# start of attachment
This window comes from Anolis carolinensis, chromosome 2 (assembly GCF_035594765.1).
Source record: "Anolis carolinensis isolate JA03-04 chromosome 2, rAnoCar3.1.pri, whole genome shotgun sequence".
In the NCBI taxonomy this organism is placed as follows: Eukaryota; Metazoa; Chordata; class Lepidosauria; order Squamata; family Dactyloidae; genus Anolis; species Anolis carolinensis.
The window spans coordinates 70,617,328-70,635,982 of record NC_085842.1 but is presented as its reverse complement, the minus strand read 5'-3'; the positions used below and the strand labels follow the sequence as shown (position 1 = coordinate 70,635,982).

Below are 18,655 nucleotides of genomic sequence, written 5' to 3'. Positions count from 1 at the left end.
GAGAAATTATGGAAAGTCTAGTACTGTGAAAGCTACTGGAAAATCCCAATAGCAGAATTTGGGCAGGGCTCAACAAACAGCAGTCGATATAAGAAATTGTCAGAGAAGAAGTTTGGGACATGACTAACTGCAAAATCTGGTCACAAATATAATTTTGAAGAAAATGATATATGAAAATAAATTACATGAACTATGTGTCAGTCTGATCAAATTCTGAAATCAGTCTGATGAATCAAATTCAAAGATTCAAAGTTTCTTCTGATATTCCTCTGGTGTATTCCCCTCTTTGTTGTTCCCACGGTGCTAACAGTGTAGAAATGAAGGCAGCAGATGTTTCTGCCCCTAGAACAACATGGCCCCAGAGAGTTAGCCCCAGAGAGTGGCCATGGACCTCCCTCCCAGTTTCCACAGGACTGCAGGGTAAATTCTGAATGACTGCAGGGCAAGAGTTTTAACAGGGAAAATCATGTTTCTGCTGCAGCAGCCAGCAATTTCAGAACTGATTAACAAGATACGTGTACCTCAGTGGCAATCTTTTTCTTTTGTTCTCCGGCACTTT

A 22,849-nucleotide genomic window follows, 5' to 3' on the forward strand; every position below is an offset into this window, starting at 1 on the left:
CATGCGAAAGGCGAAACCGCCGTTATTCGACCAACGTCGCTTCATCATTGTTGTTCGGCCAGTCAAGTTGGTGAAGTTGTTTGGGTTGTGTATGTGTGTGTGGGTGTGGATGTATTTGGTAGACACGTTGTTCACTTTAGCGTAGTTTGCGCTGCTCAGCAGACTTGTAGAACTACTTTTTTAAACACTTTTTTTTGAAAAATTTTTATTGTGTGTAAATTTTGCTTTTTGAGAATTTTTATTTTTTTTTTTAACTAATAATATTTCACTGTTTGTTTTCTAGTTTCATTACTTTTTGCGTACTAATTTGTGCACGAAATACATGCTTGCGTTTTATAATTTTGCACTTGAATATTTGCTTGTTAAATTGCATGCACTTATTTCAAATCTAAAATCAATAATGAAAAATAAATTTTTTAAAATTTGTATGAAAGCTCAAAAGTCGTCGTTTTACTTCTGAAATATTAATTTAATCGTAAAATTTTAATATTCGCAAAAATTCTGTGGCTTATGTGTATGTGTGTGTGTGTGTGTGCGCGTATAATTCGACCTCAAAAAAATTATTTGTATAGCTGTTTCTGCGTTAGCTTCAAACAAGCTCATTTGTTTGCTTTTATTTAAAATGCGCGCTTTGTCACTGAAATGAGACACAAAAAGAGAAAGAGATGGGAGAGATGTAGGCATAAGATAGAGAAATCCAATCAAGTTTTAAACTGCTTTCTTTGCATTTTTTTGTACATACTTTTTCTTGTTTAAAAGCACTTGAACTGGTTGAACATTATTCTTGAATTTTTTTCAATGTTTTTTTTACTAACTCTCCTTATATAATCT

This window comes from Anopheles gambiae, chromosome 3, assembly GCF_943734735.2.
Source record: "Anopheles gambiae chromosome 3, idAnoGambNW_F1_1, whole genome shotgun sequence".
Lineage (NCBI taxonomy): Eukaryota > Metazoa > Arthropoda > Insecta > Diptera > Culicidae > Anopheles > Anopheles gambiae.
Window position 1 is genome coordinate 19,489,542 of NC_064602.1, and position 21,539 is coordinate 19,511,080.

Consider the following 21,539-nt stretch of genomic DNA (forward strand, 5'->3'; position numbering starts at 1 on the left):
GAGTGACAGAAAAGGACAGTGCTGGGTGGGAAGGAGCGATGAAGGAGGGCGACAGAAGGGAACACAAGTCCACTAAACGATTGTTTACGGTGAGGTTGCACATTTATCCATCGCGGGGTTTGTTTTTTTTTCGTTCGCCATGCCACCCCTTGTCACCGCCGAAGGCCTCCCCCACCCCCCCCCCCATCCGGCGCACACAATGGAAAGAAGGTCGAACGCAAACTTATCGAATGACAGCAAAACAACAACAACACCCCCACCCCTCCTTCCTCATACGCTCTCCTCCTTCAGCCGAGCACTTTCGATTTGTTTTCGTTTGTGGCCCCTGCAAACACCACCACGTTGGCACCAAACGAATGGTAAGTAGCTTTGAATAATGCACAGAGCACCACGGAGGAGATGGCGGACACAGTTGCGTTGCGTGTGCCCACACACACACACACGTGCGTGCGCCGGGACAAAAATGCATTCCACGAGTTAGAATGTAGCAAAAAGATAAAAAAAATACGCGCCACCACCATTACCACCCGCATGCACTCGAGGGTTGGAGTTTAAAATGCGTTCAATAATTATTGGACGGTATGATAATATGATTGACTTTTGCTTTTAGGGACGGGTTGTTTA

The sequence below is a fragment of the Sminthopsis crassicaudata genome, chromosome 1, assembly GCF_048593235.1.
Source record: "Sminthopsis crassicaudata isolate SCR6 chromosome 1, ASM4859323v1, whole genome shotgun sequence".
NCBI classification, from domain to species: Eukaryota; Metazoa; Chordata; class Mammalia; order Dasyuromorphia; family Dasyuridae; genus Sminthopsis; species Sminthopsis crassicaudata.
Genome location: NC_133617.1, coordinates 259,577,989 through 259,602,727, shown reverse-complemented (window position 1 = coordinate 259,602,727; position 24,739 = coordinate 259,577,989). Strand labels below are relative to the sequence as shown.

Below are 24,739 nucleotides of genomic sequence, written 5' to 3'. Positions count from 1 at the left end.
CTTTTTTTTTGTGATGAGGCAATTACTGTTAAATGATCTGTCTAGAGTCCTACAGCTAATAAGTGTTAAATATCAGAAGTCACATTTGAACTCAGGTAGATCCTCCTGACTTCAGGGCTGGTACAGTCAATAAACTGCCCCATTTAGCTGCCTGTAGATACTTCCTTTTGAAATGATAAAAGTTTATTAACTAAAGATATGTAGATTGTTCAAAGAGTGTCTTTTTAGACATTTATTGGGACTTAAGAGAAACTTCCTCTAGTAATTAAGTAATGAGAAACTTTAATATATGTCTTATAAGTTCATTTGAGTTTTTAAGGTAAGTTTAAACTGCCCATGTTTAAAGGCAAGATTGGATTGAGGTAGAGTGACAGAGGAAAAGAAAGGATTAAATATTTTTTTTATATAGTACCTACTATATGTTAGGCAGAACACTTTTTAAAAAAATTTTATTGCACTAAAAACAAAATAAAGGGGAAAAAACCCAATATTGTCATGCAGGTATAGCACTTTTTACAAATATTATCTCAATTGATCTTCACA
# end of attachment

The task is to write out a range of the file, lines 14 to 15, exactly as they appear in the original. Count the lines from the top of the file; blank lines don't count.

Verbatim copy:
GAGTGACAGAAAAGGACAGTGCTGGGTGGGAAGGAGCGATGAAGGAGGGCGACAGAAGGGAACACAAGTCCACTAAACGATTGTTTACGGTGAGGTTGCACATTTATCCATCGCGGGGTTTGTTTTTTTTTCGTTCGCCATGCCACCCCTTGTCACCGCCGAAGGCCTCCCCCACCCCCCCCCCCATCCGGCGCACACAATGGAAAGAAGGTCGAACGCAAACTTATCGAATGACAGCAAAACAACAACAACACCCCCACCCCTCCTTCCTCATACGCTCTCCTCCTTCAGCCGAGCACTTTCGATTTGTTTTCGTTTGTGGCCCCTGCAAACACCACCACGTTGGCACCAAACGAATGGTAAGTAGCTTTGAATAATGCACAGAGCACCACGGAGGAGATGGCGGACACAGTTGCGTTGCGTGTGCCCACACACACACACACGTGCGTGCGCCGGGACAAAAATGCATTCCACGAGTTAGAATGTAGCAAAAAGATAAAAAAAATACGCGCCACCACCATTACCACCCGCATGCACTCGAGGGTTGGAGTTTAAAATGCGTTCAATAATTATTGGACGGTATGATAATATGATTGACTTTTGCTTTTAGGGACGGGTTGTTTA

The sequence below is a fragment of the Sminthopsis crassicaudata genome, chromosome 1, assembly GCF_048593235.1.